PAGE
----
INTERVIEW BY Brownwyn Grey
In a fickle industry where your spot is never secure and seeking constant approval for jobs, Sean McCollet has somehow managed to survive it all and now come out on top. It is remarkable that the 24 year old from Cape-town never saw himself as a model, in fact he started out as an artist manager before he became a renowned publicist to many famous celebrities (as well as tv productions), and it is there - where his journey to model-ville began. Sean was convinced by long-time friend and photographer ThickLeeyonce to try modelling when they met while Sean managed TV darling Boity. She took photographs of him and submitted them to various agencies who soon after were interested in signing him. Fast forward to a year later, he has walked in London for Fashion Week, featured in a campaign for Jockey and starred in a Metropolitan insurance campaign. Many might say it’s only July, it is a bit premature to name him “male model of the year’, however this year alone he has starred in a staggering four commercials for Edgars Clothing and also appeared in their autumn/winter campaign.
Before ThickLeeyonce convinced you to be a model, how familiar were you with the modelling and fashion industry?
I knew the basics really, I honestly was not very much into fashion and I knew a handful of models like Naomi Campbell, Tyson Beckford and Tyra but that’s as far as it got *laughs* I didn’t even know that there were different types of models, like a high fashion model, commercial model, swimsuit model etc. I just thought that models did everything!
Where does your look fall into the modelling industry?
I am fortunate enough to have been given the opportunity to do most jobs in those different categories. I do a lot of runway, have done quite a few commercials as well as underwear shoots.
You work quite a lot with David Tlale, who is arguably the biggest designer in the African continent. How did that happen?
I actually met him at an event, he said he was looking for models to walk for him at fashion week and he would love for me to be one of them. We exchanged numbers but I never heard from him. Then literally the day before fashion week, someone from his office called me, asked me to come in for a fitting and the rest is history.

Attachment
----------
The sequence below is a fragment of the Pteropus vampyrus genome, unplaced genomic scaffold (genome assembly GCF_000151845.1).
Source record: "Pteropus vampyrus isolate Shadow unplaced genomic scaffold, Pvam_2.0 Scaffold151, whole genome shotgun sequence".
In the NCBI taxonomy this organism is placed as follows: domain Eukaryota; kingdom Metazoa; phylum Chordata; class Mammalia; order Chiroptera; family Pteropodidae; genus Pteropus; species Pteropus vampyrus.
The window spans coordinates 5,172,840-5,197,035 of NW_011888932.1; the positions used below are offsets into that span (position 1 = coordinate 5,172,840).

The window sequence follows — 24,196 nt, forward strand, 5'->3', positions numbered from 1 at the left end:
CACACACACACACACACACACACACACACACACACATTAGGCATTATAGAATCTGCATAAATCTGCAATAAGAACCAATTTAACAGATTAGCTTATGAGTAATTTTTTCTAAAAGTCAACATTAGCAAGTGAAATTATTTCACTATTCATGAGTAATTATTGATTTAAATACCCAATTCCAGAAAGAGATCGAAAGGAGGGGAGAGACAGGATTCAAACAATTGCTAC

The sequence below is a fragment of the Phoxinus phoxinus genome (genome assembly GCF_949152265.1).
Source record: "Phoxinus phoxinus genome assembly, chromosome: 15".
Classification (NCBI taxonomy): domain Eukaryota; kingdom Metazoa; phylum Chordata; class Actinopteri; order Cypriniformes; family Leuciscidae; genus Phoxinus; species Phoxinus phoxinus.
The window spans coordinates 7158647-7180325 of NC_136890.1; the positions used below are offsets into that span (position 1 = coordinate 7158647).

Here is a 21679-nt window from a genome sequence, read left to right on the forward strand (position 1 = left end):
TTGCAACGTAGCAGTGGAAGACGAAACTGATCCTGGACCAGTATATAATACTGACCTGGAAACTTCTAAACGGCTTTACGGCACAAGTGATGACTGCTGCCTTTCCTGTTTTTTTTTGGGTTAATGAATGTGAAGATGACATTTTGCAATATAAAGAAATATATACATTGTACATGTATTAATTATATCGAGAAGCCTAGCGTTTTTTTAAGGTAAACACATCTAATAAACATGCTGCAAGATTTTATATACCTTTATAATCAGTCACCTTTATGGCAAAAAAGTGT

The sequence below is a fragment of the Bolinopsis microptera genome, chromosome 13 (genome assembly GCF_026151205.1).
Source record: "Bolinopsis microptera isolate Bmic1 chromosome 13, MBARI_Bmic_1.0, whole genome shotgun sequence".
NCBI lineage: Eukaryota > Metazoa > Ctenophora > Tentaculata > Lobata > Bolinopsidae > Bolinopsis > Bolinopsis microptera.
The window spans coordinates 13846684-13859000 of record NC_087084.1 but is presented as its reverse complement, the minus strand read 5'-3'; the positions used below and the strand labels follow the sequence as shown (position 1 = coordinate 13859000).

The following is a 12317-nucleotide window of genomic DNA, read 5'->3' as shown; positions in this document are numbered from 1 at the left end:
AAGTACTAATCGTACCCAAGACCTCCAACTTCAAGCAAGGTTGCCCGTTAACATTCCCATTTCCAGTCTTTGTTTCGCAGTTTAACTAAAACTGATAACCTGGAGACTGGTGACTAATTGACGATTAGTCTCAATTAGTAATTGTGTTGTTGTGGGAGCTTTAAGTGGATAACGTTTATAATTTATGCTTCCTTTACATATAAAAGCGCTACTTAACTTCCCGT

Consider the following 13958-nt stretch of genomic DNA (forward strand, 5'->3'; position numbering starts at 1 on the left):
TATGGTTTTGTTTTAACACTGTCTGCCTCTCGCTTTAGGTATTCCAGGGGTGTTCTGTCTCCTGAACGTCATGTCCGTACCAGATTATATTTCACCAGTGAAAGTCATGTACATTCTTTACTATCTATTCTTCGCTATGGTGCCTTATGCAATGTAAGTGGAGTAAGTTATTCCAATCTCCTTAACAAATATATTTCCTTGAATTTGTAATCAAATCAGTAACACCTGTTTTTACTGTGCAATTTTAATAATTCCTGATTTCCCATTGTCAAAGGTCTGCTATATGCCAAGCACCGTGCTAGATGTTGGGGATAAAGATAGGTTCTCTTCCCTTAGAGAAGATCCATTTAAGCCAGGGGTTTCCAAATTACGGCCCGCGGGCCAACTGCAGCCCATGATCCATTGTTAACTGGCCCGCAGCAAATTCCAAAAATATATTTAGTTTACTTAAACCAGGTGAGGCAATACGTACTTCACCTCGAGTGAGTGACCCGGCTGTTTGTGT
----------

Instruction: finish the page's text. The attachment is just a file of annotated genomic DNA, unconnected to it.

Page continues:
He calls me his “head model” and it is great to be respected by someone of that statue, he is so loyal to all the models he works with and that’s one of the reasons why I love working with him.
You had the opportunity to model at the Fashion Week Streetwear Showroom in London. How did this come about?
I started having conversations with my then booker about the possibilities of going overseas because the idea of working overseas excited me and I was being told by a lot of designers how I had/have a certain charisma on the runway that would be appreciated internationally. My agency set up appointments with British agencies for me and fortunately one of them signed me and I did my first paying gig for Portugal Fashion Week Streetwear Showroom.
Modelling overseas is an opportunity not often granted to many in the SA industry. What set you apart for this?
I honestly have no idea but I know God has always paved the way for me in all that I do.
You created your company McCollet Consulting at a young age, with your first client being non other than Boity. How did it start?
I was around 20-21 and it all happened in such a weird but great way. I had done a telephonic interview with Boity and the conversation was so great that we added each other on BBM and we stayed in touch. Then somehow we started talking about the possibilities of me being her manager. When I moved to Johannesburg, we had a meeting and we shared the same vision for her career; that’s basically how she became my first client.
Any familiar names you worked with that we might know of?
I have worked with the incredible Pearl Modiadie, have assisted Clinique SA with events and we currently do PR for a show on SABC 1 called Future Leaders which will be on air in October for its 5th season.
As a male model, your looks are your commodity. We saw you on V-Entertainment talking about how grooming is essential for you. What are some tips on staying fit for the guys out there?
I don’t believe in diets. I think people should generally eat healthy meals that they enjoy. Gym is always a good idea, again – do workouts that you enjoy whilst doing those that you need to be doing to get your body in shape. It’s all about making it a part of you, not the other way around.
What is the one thing you could change about the industry?
Just for consumers to invest more in local talent and for the government to support the fashion and entertainment industry more. There are so many skilled and talented individuals out there who do not have any platforms to showcase their talents. The fashion industry is a billion dollar business but that doesn’t reflect very well (if at all) in South-Africa.
What do you hope to achieve by the time you are 30
I always say “don’t tell people your dreams, show them” So I will show you when I’m 30.